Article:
PHILADELPHIA -- The Chicago Bears' hopes of returning to the postseason likely died inside Lincoln Financial Field on Sunday afternoon. It was apparent in the way their offense struggled to move the football yet again. It was clear in how their once-reliable defense couldn't produce the same stops that had long been its trademark. The same team that dominated the NFC North last season is now finding new ways to look disappointing on a weekly basis.
Even the most ardent Bears fan would have a hard time finding the positives in what's happening with this team after a 22-14 loss to the Philadelphia Eagles. Chicago has lost each of its last four games, which leaves this team at 3-5 with the second half of its season waiting. That wouldn't be such discouraging news if the Bears were playing in the AFC, where only a smattering of teams are legitimate contenders. Unfortunately for them, they compete in the obscenely stacked NFC, where 10 wins might not be enough to gain a wild-card spot this year.
The Bears weren't willing to look that far down the road when this game ended. What they did understand was that finding a way to just win a game is their major challenge. When asked what the biggest frustration with this season is, quarterback Mitch Trubisky said, "It's not playing up to what we know we're capable of. It's making simple mistakes. It's getting out-executed, getting outplayed when we know we're capable of much more, when we know we have more inside of us, when we know we're talented and come up short. There's a lot of really simple things that we did last year, that we did in practice, that on game day we're coming up short. And that's why we have this crappy feeling."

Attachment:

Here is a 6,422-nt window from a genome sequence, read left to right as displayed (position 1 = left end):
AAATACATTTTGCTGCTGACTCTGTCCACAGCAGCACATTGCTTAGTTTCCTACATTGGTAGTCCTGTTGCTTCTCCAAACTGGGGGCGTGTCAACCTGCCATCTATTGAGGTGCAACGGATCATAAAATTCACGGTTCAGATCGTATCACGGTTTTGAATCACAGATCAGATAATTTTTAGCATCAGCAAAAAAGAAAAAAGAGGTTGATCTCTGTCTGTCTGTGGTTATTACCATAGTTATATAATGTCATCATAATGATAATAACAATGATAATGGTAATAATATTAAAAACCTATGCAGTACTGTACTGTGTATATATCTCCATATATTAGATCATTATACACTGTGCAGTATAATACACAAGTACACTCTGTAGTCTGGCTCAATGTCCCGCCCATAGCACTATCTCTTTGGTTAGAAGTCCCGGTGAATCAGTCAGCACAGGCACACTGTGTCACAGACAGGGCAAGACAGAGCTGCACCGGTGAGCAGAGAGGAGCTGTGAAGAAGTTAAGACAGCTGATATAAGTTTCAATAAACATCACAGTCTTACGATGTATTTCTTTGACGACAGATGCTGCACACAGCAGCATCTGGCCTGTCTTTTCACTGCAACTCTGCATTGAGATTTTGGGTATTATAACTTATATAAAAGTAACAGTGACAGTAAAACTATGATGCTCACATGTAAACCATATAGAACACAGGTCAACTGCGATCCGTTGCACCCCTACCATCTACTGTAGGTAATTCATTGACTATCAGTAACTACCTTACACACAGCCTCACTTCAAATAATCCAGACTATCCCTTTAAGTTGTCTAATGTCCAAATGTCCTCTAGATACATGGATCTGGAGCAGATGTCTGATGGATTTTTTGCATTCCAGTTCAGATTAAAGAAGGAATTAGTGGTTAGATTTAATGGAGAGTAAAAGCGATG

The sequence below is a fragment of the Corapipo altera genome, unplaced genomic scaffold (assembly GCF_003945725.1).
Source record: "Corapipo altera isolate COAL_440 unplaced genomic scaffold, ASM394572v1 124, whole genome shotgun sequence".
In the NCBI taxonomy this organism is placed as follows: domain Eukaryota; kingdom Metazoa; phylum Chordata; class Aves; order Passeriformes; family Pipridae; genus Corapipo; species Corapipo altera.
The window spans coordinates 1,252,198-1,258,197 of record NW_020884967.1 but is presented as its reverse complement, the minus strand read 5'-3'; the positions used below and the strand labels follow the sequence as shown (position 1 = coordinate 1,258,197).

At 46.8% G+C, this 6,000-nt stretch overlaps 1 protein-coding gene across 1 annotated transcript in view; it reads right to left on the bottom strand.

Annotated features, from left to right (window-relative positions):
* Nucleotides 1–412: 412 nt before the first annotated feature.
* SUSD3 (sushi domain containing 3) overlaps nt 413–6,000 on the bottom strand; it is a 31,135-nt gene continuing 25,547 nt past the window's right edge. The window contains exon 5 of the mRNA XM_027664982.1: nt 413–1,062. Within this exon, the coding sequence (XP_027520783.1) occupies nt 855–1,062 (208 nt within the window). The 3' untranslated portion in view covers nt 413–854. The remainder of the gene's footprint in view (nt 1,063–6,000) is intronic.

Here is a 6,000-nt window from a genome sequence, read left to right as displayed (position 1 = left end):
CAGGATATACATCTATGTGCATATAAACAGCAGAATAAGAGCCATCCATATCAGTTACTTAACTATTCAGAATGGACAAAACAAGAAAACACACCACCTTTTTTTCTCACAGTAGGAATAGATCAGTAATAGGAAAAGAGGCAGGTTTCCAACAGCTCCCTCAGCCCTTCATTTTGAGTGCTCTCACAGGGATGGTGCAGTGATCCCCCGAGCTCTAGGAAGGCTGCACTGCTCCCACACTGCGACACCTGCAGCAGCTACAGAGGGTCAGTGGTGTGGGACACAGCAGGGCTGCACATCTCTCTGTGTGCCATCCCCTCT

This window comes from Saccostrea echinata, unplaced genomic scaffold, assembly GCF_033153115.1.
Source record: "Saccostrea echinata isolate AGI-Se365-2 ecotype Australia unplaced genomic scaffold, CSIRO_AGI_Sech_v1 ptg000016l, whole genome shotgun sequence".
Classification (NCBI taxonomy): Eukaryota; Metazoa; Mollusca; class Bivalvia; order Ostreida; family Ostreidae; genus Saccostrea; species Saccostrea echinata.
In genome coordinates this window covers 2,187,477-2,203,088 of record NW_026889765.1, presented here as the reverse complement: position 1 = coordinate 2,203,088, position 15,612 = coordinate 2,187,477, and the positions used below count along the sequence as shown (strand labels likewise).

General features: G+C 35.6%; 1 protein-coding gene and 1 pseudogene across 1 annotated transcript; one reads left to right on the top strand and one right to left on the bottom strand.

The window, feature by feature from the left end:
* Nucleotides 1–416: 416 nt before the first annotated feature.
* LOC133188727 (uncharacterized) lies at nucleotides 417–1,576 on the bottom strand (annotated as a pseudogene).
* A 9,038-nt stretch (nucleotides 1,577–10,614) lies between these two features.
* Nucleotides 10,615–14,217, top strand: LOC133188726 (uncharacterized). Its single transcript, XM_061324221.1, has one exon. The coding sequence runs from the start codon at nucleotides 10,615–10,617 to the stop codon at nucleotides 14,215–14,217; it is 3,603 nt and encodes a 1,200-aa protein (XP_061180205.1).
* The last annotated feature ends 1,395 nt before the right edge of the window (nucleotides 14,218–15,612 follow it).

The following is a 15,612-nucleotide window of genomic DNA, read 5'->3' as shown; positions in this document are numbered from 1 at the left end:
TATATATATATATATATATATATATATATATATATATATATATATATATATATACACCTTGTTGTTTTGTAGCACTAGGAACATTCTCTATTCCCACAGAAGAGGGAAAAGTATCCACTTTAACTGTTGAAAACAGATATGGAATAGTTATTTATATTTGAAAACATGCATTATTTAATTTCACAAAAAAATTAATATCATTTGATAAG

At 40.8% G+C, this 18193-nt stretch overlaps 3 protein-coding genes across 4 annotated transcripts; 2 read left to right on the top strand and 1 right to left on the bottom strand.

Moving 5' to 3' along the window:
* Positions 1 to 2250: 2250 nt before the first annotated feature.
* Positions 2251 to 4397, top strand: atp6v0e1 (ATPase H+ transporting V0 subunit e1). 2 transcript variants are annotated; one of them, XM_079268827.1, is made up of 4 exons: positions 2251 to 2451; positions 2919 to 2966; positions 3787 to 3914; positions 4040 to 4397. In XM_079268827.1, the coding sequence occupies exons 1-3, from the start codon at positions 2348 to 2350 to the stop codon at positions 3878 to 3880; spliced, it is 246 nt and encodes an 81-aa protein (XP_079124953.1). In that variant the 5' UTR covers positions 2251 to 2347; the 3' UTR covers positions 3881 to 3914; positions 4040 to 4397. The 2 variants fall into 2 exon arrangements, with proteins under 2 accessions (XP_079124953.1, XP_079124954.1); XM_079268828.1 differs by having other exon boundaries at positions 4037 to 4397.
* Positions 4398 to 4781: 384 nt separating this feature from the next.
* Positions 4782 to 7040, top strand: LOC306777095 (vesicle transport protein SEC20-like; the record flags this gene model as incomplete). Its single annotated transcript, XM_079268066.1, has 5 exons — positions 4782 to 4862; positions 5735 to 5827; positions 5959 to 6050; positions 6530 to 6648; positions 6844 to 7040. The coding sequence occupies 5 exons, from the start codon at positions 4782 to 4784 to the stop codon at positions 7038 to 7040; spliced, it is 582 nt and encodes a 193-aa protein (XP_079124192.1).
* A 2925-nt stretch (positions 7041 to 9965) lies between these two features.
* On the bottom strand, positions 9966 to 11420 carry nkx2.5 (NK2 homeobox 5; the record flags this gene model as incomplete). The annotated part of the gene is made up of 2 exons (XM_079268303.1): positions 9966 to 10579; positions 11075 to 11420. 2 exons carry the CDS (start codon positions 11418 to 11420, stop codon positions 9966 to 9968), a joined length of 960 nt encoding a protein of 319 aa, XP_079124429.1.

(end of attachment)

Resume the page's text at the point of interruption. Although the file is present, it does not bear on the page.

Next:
There's a lot to unpack in Trubisky's answer. There's also plenty of truth in everything he uttered in that last remark of his press conference. It would be one thing if the Bears had one or two issues that could be fixed with more attention to detail or the return of a key player from injury. The reality is that they suddenly have way more flaws than most people ever anticipated.
Of course, offense is the biggest problem. The Bears ranked 27th in the NFL in scoring (18.3 points per game) when this game kicked off, and they were even worse in total and passing yardage (29th in both categories). Trubisky has regressed to the point that it's fair to question what type of future he has in this league, and the lackluster running game can't be overlooked, either. The Bears now have only two games this season when they've rushed for more than 100 yards as a team.
To understand how bad Chicago was on Sunday, all you have to know is its first-half production on offense: 9 yards on 20 total plays. Trubisky finished the game with only 10 completions (in 21 attempts), 125 yards and no touchdowns. There used to be a time when the Chicago defense could overcome such woes, but that wasn't the case against Philadelphia. The Eagles possessed the ball for a staggering 40 minutes and 18 seconds.